l) The development of the HPS was informed by: the formative and summative evaluations of the NHI; externally-funded research; NHI-funded research; best practices from across the country; international models; and the views of stakeholders. Comments and suggestions from NHI funding recipients, community organizations, all levels of government, private and not-for-profit sectors, and interest groups were received during the January 2005 consultations, and the September 2006 national stakeholder roundtable. A significant amount of correspondence has also been received from individuals and organizations.

m) See answer to question l).

n) i) funding recipients; ii) community groups; and iii) municipal and provincial governments involved in the development of HPS? See answer to question l).

o) Organizations will be invited to submit proposals that meet the needs and priorities of their respective communities, as established in their community plans, and are consistent with the HPS’s terms and conditions.

p) All recipients that were provided funding under the NHI will be eligible to submit an application under the HPS. Communities are expected to undertake transparent calls for proposals processes.

q) Communities will have the discretion of recommending the appropriate number of projects that can be funded under their allocation to meet their needs.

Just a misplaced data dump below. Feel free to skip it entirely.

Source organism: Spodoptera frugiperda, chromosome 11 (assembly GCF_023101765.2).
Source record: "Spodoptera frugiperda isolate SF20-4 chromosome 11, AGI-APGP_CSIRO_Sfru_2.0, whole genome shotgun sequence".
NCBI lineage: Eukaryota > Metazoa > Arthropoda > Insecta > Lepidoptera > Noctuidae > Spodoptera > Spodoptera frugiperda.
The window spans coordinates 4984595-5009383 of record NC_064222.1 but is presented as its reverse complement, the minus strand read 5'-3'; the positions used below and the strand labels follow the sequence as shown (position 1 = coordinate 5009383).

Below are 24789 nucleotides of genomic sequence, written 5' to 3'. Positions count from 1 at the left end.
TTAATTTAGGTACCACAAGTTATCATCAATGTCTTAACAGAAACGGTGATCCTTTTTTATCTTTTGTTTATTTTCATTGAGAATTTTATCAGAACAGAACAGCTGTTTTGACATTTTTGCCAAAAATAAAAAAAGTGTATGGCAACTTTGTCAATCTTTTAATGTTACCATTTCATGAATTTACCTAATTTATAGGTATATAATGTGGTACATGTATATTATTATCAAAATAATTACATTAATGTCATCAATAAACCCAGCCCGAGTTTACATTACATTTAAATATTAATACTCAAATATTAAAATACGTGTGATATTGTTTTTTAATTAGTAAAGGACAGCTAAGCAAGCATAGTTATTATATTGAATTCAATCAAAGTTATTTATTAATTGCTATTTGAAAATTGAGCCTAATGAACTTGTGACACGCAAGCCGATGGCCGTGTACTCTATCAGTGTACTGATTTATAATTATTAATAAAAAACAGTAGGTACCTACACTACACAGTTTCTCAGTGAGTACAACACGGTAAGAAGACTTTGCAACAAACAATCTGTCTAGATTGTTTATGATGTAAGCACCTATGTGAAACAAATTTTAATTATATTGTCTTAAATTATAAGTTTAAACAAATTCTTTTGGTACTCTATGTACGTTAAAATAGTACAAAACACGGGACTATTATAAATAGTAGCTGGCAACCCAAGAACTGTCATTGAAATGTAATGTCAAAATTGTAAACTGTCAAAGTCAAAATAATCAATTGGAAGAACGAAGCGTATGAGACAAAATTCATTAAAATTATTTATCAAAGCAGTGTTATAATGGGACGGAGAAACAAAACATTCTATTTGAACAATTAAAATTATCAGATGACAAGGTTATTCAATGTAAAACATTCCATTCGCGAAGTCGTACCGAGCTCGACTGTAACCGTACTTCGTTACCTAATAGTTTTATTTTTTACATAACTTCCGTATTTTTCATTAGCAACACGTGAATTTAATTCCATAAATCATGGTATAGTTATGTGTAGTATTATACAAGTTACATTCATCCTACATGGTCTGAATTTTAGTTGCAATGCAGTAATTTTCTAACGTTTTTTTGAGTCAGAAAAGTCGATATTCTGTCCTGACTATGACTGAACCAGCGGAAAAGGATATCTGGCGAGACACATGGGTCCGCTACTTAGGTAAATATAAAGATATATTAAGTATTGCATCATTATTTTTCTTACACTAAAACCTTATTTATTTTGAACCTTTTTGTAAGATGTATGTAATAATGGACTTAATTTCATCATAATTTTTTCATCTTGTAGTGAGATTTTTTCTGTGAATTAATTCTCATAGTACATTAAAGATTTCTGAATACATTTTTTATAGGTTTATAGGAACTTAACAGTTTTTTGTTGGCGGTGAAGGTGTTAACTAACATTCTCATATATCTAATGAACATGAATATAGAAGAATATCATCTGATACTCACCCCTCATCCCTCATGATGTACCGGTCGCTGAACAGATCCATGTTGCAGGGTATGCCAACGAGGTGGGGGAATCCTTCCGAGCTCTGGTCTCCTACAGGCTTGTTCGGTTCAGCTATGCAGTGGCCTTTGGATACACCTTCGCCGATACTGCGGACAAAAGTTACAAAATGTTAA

r) The HPS has a policy directive on “Enhanced Financial Controls” to ensure transparency and probity in the administration of contribution agreements. All recipients of less than $350,000 in funding will be subject to Human Resources and Social Development Canada’s project monitoring. All recipients of $350,000 or more will have a clause in the contribution agreement that will require an external audit. The frequency of the audits is determined by the length of the agreement. Funds for these audits are included as an eligible cost in the contribution agreement.

Questions Passed as Orders for ReturnsRoutine Proceedings

3:30 p.m.

Regina—Lumsden—Lake Centre Saskatchewan

Conservative

Tom Lukiwski ConservativeParliamentary Secretary to the Leader of the Government in the House of Commons and Minister for Democratic Reform

Mr. Speaker, if Question Nos. 10 and 22 could be made orders for returns, these returns would be tabled immediately.

Questions Passed as Orders for ReturnsRoutine Proceedings